I start every morning the same way:
Around 5:30am, the initial fanfare of Europe’s “The Final Countdown” sounds through my cell phone. I silence it and pull myself out of bed. Throwing on my bathrobe and setting the kitchen dimmer switch to its lowest setting, I fill up the electric kettle and wait for its contents to boil. I might wash a few dishes during this time; if Cowbell is already awake and begging, I’ll put breakfast in her bowl; or I might just go back to bed and wait to hear the click of the kettle finishing its job.
Once the hot water is ready, I place a filter into the beaker-like chemex coffeemaker (splashing in a little hot water so the filter sticks in place), and pour in my coffee grounds. Jessi and I aren’t all that picky with our coffee, so unless someone’s gifted us some Ugly Mug or Maple Street, the $6 IKEA medium roast is the staple of the Lewis household. With grounds in the filter up to the line, I drizzle in just enough water to soak the top of the grounds, releasing a thin layer of lightly colored foam called the crema; this is known as “letting the coffee bloom,” and it’s a crucial part of the process for reasons I could probably google.
Once this foam settles back down (about 30 seconds later), I slowly pour hot water across the grounds and watch the fresh coffee slowly trickle into the bottom of the chemex. As I meticulously pour in more water, I watch the grounds closely: once they’re smooth, they’re spent, and that means this batch is done. Jessi’s coffee goes in a tumbler with creamer up to the third line. Mine goes into a large mug with about 1/3 tsp of brown sugar and a splash of almond milk.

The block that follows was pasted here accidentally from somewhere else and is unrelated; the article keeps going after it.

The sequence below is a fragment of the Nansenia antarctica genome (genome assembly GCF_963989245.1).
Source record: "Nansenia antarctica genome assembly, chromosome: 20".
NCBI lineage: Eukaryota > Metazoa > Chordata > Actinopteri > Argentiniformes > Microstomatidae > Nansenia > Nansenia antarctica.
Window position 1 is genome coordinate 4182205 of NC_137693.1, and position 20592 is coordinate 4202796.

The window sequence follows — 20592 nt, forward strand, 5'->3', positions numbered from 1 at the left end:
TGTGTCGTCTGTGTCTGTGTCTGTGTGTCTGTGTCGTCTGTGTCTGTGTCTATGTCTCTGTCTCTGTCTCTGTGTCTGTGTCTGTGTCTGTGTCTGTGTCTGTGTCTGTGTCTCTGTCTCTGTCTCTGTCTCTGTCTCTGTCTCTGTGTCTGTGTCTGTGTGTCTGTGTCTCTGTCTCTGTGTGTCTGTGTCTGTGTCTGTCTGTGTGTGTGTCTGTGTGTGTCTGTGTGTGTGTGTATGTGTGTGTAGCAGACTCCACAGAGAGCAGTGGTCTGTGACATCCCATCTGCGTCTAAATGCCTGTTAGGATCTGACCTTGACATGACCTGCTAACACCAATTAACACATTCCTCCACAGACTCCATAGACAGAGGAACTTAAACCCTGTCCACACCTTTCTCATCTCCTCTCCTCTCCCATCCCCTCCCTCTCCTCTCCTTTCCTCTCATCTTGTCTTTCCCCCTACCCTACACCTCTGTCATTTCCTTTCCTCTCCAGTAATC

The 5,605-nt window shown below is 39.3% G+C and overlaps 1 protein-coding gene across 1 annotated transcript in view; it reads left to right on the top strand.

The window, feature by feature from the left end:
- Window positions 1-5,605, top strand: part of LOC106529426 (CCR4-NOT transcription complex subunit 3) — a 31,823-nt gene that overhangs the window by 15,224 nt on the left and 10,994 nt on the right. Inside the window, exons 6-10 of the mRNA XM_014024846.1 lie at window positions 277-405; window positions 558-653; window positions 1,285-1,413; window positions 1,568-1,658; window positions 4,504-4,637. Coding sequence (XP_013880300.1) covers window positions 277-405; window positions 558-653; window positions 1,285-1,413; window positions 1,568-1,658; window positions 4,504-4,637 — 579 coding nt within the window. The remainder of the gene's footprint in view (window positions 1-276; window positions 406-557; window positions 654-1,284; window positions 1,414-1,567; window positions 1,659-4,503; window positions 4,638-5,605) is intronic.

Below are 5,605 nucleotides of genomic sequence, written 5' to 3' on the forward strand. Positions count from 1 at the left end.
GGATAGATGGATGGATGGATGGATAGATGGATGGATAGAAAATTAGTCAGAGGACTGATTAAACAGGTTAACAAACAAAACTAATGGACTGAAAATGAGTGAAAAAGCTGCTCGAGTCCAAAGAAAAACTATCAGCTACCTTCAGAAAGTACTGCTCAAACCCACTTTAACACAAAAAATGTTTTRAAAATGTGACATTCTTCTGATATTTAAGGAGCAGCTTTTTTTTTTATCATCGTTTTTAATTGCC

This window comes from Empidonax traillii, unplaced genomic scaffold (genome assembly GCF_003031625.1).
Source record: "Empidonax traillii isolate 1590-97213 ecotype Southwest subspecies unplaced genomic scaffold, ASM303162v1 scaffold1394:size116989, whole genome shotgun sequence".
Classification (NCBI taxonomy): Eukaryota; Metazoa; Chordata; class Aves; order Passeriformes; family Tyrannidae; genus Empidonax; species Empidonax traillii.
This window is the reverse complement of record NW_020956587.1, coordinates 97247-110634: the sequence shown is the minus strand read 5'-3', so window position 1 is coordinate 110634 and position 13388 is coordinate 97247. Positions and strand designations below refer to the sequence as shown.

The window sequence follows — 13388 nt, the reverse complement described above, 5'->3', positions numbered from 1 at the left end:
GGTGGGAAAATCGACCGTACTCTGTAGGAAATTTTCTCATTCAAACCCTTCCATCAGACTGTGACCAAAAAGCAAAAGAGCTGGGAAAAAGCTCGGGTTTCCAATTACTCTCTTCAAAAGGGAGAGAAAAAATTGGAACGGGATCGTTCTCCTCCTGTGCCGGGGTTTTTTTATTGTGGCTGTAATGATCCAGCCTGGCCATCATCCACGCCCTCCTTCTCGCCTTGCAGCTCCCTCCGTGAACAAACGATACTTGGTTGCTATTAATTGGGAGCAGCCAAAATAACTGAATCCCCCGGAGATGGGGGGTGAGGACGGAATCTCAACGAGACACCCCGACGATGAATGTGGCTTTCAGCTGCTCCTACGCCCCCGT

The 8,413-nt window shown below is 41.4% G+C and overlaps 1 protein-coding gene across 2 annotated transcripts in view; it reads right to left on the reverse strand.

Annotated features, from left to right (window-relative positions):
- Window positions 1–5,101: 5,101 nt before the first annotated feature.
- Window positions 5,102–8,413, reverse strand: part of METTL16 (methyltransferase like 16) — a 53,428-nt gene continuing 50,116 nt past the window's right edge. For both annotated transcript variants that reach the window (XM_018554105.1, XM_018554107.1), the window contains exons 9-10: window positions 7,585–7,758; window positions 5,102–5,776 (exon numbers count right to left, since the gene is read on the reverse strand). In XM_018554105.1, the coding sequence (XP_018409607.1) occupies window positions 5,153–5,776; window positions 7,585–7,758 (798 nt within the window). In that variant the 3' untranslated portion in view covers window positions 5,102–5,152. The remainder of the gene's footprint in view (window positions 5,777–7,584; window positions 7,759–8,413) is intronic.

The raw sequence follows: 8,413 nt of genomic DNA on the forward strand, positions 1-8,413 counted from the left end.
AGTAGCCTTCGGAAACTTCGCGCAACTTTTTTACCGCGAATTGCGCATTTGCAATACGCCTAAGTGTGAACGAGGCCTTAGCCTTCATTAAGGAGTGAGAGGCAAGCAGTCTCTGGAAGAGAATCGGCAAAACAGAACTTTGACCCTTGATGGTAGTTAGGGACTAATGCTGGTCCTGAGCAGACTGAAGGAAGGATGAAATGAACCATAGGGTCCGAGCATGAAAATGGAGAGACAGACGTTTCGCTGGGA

This entire process —from Europe’s first C# to the first cups of coffee— takes about ten to fifteen minutes, and once this is accomplished, it’s time to check emails, walk the dog, and do whatever else Jessi and I need to do to start the day. I try to let this first ten to fifteen minutes be screen-free, and while there are certainly faster and less involved ways to make coffee, this method ensures a calm and reflective start to my day.
I wasn’t always a morning person.
As little as three years ago, I was still waking up half an hour before work and rushing to get there on time. When I noticed my high-stress youth ministry job was enabling some bad eating habits (causing my weight to climb back up to pre-college levels), I decided to start running. By the end of most workdays, I was too tired for anything more strenuous than eating a burrito, so the only way to fit running into my schedule was to set an early alarm and force myself out of bed. The first month or so was rough, but I soon started to enjoy my daily run; it was one of the few times of day where no one was hassling me. Soon my two-mile run to the duckpond and back became a five-mile run to San Marco Square and back, and I even started adding a ten-mile run to Hemming Plaza and back on my days off. The run started my day with an hour of peace, and I discovered this one peaceful hour made the next 23 a little more enjoyable as well.
Unfortunately, the running didn’t last. A faulty pair of New Balance running shoes threw off my gait, which in turn damaged my knee, so by March of 2016, distance running was out of the question. A month later, I started a year of internships with overnight hours, completely throwing off my concept of what a “morning” even was. But during this time, I started drinking coffee, and once my schedule started to return to predictable hours, my new morning coffee routine became possible. With my teaching and brewery events, it’s still hard to predict whether I’ll finish a workday at 5pm or 11pm, but I always know my 5:30am coffee routine will be there, and this starts my day on a peaceful note.
How do you start your morning? What rituals do you have in place to help ensure a good day? If you don’t have a morning routine that helps you relax and focus on the day ahead, I can’t recommend one strongly enough.